In brief - In dealing with unregistered unions, employers in Queensland should ensure direct communication with their employees as a means of preserving the relationship with them

Australia's 'Red Union' and other unregistered employee representatives appear to be changing the industrial landscape as they pursue registrations from employees within the medical, education and media sectors, prompting fresh reforms from commissions and consumer regulators alike. 

The Queensland state government recently accepted all the recommendations tabled by former Queensland Industrial Relations Commissioner John Thompson and former Attorney-General Linda Lavarch in a recent review of the Industrial Relations Act 2016 (Qld) to address this new industrial participant.

The Industrial Relations and Other Legislation Amendment Bill 2022 has now been moved through Parliament, giving legislative effect to the recommendations made in Thompson's report. 

Recommendations 8-15 deal specifically with the primacy of 'registered organisations' to represent employees as a central feature of Australian industrial relations systems. Importantly, the review submits that "there is no benefit from having some provisions that give recognition to the coverage of unregistered associations when they are not asked to fulfil the responsibilities that registered organisations must fulfil." 

To protect workers, registered organisations must fulfil rigorous reporting and governance requirements. Compliance is rewarded with exclusive rights to represent the industrial interests of their members in certain industries. According to the report, 'trade unions' that are not registered, and have no intention of becoming so, are "in effect, wanting some of the benefits but none of the responsibilities".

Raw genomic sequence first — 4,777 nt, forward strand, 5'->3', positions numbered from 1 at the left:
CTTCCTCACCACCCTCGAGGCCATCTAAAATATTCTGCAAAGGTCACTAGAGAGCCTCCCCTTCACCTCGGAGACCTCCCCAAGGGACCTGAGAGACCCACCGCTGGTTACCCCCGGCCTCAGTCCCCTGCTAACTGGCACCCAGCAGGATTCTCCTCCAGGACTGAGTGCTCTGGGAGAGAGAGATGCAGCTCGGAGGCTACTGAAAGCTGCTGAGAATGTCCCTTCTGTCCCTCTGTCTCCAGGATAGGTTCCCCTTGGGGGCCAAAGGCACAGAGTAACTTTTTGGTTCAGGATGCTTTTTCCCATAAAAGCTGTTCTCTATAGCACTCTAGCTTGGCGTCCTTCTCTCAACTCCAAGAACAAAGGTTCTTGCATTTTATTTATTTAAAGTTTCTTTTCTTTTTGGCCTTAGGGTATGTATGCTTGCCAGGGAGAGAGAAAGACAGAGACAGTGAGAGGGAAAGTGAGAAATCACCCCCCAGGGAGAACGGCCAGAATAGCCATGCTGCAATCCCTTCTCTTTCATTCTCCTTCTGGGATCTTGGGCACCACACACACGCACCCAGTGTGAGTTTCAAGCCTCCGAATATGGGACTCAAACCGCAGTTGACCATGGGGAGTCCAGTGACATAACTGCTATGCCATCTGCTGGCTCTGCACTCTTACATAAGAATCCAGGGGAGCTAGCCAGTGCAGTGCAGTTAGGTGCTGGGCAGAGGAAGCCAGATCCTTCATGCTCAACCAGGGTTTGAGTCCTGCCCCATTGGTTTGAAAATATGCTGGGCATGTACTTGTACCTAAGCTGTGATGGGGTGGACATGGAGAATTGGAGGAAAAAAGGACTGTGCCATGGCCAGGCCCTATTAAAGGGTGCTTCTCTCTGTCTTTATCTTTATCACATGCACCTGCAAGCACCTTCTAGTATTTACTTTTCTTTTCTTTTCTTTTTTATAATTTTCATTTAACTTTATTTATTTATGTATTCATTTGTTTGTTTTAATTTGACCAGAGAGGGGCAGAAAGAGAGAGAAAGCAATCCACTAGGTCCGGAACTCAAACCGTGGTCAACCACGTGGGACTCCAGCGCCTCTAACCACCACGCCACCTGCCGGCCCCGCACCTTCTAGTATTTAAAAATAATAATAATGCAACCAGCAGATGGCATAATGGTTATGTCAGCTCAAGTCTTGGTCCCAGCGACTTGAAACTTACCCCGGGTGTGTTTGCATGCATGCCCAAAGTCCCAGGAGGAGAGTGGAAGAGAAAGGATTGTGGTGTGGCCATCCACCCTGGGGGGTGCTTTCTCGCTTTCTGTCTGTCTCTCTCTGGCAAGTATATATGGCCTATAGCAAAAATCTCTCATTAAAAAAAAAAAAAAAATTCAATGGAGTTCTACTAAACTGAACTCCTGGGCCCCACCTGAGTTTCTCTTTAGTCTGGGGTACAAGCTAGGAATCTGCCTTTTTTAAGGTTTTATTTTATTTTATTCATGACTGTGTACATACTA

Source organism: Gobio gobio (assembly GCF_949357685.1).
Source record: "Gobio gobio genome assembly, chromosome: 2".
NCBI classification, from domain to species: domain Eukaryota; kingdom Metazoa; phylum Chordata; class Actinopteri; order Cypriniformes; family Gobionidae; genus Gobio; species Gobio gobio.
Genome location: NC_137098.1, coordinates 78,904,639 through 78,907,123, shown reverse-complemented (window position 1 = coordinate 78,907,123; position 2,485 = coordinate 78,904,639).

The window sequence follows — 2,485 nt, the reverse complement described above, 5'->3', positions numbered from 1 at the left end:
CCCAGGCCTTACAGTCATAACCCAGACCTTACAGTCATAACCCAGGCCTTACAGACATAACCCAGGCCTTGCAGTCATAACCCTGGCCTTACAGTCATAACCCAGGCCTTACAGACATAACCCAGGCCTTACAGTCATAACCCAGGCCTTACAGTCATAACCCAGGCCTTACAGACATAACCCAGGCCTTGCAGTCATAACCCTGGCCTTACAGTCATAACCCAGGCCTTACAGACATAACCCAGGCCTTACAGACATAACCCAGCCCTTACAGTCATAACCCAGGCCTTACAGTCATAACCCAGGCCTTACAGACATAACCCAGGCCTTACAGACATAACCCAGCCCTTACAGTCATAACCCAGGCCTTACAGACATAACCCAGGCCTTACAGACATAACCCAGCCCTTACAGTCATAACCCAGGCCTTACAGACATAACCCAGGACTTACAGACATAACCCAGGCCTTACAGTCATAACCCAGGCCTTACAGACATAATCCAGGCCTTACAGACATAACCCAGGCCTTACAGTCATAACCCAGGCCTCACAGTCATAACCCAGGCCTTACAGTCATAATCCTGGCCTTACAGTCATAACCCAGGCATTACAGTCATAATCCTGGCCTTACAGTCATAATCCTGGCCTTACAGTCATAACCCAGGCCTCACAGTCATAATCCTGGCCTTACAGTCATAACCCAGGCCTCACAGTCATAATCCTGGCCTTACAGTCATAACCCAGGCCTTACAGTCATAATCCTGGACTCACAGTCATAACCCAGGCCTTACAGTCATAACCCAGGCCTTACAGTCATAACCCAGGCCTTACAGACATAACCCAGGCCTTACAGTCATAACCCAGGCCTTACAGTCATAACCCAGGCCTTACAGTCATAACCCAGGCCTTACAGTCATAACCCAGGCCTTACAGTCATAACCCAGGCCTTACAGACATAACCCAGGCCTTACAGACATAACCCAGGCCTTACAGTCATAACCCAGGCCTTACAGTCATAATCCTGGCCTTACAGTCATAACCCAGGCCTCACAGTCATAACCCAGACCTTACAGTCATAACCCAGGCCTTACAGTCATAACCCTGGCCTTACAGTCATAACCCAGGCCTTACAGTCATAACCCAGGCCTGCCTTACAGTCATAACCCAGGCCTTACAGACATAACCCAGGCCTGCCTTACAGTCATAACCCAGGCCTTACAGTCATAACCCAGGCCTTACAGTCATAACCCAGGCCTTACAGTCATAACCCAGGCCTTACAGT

Where unregistered organisations have drawn on a liberal construction of the term 'association' under the Act, their ability to represent members may soon be legislated out of existence. Moreover, the Queensland Industrial Relations Commission will be able to make orders restricting such organisations' communication with potential members. Financial penalties may be imposed for non-compliance.

What can employers do now about dealing with unregistered unions?

If you need to engage with unregistered trade unions as representatives of your employees, you should keep your employees directly involved in all communications with those unregistered unions to ensure that your employees receive your communications and understand what you propose.

Some of the proforma correspondence provided by unregistered unions in response to issues like vaccine mandates have not reflected an employer's attempts at engaging with employees and, according to the Commission, consequently has negatively impacted on employer and employee relationships.

By staying in direct contact with your employees, unless there is a reason not to (eg, illness or injury), you can try to preserve employee relationships and ensure the employee has an opportunity to respond for themselves.

This is commentary published by Colin Biggers & Paisley for general information purposes only. This should not be relied on as specific advice. You should seek your own legal and other advice for any question, or for any specific situation or proposal, before making any final decision. The content also is subject to change. A person listed may not be admitted as a lawyer in all States and Territories. © Colin Biggers & Paisley, Australia 2024.

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